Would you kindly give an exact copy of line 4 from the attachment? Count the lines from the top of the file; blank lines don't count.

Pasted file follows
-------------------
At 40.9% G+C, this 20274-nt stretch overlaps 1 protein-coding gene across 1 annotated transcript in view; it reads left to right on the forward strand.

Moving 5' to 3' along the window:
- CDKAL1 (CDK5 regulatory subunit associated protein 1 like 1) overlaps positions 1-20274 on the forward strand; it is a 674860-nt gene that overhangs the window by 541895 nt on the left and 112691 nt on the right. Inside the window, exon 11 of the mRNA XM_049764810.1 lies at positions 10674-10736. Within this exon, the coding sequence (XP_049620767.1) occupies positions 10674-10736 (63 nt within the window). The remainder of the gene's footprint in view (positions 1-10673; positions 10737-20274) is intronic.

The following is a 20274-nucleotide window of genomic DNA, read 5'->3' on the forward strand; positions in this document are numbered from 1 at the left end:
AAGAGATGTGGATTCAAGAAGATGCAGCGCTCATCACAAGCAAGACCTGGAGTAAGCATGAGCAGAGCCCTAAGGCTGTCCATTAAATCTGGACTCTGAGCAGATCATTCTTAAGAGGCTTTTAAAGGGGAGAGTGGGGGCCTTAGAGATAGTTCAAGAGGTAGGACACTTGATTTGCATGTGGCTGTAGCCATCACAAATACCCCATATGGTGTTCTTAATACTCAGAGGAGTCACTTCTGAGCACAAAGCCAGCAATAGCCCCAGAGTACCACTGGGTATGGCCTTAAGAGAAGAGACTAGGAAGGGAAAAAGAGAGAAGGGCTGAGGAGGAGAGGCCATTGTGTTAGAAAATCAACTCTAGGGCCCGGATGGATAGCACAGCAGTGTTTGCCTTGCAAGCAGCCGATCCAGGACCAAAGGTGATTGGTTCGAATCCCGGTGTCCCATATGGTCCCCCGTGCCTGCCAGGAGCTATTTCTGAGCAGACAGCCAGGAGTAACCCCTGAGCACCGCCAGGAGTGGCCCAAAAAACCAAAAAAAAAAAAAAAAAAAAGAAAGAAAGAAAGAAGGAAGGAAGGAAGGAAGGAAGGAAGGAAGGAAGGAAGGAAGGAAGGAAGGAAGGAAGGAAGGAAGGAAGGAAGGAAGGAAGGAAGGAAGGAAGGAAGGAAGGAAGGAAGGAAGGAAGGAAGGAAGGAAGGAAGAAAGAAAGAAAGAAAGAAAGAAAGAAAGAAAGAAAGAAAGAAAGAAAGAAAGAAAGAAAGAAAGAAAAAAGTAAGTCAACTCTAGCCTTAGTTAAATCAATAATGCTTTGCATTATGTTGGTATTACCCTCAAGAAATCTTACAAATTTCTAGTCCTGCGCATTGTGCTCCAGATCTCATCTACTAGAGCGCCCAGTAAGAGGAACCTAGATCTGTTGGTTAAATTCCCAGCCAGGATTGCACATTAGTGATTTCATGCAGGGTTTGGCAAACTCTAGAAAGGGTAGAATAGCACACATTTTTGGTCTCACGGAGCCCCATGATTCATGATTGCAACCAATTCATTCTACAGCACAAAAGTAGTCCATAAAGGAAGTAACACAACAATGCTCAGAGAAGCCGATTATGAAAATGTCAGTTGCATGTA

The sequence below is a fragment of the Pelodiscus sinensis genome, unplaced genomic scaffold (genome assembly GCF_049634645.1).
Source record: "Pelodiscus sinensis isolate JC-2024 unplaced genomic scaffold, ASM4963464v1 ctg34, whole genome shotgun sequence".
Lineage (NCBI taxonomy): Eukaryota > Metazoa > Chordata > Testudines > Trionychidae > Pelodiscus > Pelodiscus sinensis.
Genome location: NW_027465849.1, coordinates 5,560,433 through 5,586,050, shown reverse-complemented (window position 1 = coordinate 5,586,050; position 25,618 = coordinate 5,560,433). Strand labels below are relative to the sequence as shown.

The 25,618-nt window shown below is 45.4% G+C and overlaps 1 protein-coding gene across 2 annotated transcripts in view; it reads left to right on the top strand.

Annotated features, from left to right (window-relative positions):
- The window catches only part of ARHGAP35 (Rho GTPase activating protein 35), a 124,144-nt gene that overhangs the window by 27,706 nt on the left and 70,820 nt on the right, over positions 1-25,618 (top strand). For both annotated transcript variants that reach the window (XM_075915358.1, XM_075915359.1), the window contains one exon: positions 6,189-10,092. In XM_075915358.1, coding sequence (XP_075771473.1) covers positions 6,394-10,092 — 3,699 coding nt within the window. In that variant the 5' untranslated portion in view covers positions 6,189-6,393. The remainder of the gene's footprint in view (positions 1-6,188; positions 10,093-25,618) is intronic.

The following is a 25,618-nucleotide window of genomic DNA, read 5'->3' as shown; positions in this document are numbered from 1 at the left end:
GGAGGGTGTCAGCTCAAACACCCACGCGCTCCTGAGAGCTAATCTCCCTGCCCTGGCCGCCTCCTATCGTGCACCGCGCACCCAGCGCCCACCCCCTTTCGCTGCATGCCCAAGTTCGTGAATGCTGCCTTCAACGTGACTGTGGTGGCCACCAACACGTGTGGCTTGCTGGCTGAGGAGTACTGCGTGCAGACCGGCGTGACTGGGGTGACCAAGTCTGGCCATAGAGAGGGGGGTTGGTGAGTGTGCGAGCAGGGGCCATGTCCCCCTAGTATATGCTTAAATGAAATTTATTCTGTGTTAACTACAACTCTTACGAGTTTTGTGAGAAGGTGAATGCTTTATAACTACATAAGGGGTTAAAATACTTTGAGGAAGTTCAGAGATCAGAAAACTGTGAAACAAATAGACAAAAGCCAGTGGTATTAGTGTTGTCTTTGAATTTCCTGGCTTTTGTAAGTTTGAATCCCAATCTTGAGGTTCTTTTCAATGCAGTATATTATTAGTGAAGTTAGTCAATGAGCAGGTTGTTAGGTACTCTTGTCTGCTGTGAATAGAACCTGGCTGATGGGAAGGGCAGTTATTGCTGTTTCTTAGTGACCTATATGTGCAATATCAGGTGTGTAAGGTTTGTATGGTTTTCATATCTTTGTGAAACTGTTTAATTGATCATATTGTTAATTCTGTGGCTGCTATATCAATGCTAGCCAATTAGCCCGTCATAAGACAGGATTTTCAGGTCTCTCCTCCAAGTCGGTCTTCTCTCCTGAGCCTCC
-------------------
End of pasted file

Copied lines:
The following is a 20274-nucleotide window of genomic DNA, read 5'->3' on the forward strand; positions in this document are numbered from 1 at the left end: